What are the challenges of working in the vintage watch and secondary market industry?
Our life as a vintage watch dealer is full of challenges, every day. In a world where vintage watches are breaking all price records, a lot of the watches on the market are forged. Exchanged parts, altered dials and several other risks make our lives as dealers very difficult. Our customers expect a ‘no issue’ watch so we have to make sure the watch is 100% genuine in all aspects when it’s offered for sale.
Another big challenge is to source ‘good’ watches. The market is hot and the demand is like never before. There are more watches going into private collections every year than watches coming fresh or back to market.
If we look at our region (the Middle East), we don’t have any competitors. After 10 years we are still the only player in the market when it comes to vintage watches. In 2011 when we launched Momentum, our vision was to place Dubai on the map for vintage watches; today, I can say we have achieved this goal.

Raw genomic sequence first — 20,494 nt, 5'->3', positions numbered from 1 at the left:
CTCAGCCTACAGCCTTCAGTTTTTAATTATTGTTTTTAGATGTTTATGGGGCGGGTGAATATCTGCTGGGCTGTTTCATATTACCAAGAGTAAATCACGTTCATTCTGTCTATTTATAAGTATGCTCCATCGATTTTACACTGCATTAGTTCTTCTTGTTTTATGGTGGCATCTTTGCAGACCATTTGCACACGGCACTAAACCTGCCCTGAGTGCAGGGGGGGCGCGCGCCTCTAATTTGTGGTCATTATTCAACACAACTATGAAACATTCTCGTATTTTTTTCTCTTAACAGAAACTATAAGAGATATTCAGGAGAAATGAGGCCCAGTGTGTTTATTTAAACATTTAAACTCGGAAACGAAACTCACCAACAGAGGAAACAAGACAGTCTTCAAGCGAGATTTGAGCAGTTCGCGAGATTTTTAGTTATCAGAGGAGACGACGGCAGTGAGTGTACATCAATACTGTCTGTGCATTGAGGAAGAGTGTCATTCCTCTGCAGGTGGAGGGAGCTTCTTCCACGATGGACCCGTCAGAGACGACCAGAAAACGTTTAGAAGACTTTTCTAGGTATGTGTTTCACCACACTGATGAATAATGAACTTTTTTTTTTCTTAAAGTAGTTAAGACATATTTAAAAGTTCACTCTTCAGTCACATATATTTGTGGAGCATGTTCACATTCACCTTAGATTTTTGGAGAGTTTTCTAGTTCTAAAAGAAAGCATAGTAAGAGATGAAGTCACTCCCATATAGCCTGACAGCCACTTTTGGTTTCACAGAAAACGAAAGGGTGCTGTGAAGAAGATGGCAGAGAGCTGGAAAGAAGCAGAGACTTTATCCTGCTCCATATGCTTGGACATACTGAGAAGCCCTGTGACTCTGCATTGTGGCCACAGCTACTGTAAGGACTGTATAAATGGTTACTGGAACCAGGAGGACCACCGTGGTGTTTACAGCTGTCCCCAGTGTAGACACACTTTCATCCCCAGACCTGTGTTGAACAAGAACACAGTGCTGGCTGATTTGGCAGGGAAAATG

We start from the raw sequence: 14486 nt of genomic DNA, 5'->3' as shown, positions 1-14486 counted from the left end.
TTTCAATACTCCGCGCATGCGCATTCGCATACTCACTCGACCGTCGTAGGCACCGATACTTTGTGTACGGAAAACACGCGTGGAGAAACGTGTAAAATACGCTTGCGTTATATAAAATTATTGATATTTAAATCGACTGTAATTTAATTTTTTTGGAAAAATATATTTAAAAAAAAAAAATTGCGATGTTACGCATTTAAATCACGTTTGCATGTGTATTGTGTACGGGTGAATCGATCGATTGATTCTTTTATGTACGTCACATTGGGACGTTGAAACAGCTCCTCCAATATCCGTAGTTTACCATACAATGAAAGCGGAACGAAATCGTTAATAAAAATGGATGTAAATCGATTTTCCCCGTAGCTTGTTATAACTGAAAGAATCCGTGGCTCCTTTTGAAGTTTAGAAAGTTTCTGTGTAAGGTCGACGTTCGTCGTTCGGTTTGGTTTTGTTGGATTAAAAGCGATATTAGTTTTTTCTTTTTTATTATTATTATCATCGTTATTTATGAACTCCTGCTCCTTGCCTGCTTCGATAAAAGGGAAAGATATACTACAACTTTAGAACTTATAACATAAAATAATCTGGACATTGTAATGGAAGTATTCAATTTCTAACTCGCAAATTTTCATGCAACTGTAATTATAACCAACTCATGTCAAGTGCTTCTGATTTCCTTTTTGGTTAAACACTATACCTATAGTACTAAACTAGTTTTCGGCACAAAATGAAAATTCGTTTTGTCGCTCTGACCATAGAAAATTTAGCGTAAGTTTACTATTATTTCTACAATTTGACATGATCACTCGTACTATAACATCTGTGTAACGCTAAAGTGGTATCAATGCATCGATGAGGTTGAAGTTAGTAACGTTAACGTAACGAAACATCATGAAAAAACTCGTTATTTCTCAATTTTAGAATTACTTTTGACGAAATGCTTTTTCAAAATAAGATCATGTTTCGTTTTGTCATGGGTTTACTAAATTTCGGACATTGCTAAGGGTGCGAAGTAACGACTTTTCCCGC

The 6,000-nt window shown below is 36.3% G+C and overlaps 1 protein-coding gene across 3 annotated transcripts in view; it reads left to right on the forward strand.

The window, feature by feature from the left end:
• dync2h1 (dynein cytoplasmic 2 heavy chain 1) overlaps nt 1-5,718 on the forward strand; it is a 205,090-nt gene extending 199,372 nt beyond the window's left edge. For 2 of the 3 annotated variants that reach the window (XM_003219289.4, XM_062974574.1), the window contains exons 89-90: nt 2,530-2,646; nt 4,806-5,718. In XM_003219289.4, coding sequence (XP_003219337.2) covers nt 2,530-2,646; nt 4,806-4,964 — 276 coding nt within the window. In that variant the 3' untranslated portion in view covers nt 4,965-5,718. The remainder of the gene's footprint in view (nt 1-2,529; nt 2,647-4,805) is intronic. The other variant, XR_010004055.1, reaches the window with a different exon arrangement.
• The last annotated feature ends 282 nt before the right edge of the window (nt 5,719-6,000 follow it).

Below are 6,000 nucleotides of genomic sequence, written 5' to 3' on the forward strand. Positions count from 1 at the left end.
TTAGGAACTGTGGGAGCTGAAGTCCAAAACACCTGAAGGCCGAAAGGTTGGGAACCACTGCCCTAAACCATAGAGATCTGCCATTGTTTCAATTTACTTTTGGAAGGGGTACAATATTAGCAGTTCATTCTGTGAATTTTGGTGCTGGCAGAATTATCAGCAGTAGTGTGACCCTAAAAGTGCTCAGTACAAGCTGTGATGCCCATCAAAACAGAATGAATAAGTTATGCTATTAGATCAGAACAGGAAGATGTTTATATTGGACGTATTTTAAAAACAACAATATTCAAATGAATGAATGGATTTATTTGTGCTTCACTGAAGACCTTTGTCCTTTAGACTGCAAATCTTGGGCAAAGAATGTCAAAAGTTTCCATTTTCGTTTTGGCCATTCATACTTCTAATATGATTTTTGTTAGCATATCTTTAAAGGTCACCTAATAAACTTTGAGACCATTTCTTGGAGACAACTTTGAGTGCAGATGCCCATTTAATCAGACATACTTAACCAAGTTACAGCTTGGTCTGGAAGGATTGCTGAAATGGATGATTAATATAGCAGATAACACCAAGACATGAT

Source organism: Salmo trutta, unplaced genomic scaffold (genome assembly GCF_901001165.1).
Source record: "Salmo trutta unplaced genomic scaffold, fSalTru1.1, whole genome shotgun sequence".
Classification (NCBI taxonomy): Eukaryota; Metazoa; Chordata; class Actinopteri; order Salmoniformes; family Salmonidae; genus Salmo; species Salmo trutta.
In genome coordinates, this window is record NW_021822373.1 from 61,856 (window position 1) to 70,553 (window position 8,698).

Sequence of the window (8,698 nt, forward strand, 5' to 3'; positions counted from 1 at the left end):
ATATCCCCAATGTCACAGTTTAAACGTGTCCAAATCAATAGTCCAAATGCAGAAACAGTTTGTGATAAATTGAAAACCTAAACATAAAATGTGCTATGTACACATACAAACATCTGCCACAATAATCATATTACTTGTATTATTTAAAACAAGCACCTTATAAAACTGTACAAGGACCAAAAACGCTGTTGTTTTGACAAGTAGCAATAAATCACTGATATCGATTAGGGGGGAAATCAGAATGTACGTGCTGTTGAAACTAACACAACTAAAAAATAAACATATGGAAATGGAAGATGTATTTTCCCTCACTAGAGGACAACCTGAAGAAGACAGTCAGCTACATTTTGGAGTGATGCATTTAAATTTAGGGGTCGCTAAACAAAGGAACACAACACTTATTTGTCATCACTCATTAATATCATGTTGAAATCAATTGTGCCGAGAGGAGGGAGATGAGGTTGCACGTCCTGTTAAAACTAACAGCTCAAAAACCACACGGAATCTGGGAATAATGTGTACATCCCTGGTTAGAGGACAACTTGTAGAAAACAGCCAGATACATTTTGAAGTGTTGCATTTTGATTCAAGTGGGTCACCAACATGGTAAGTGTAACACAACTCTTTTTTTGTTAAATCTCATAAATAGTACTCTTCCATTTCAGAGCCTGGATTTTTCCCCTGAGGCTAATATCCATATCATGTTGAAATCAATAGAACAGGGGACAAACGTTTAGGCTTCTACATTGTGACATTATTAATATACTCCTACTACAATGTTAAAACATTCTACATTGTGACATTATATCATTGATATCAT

As we sell 70-75% of our watches internationally, technically all dealers worldwide who trade in high quality vintage Rolex are our competitors but we are not really competing. Let me explain. The dynamics of the vintage watch market are very different from the ones of the modern watch market. Authenticity and condition play a major role but there is more than just the watch. Logistics are not be underestimated and can make or break a deal. Trust is probably the most crucial criteria. We strive to deal in the most transparent way possible. We try to source watches from the higher quality segment in order to differentiate from other sellers around the world. Also, though we haven’t shaken hands with most international clients, we really go that extra mile to give them that personal ‘touch’ and ‘experience’ they want to have when making an emotional and financially sound purchase.
The industry saw a growth of $20 billion with estimates it could reach $30 billion by 2025 thanks to COVID. How do you foresee market dynamics post-COVID?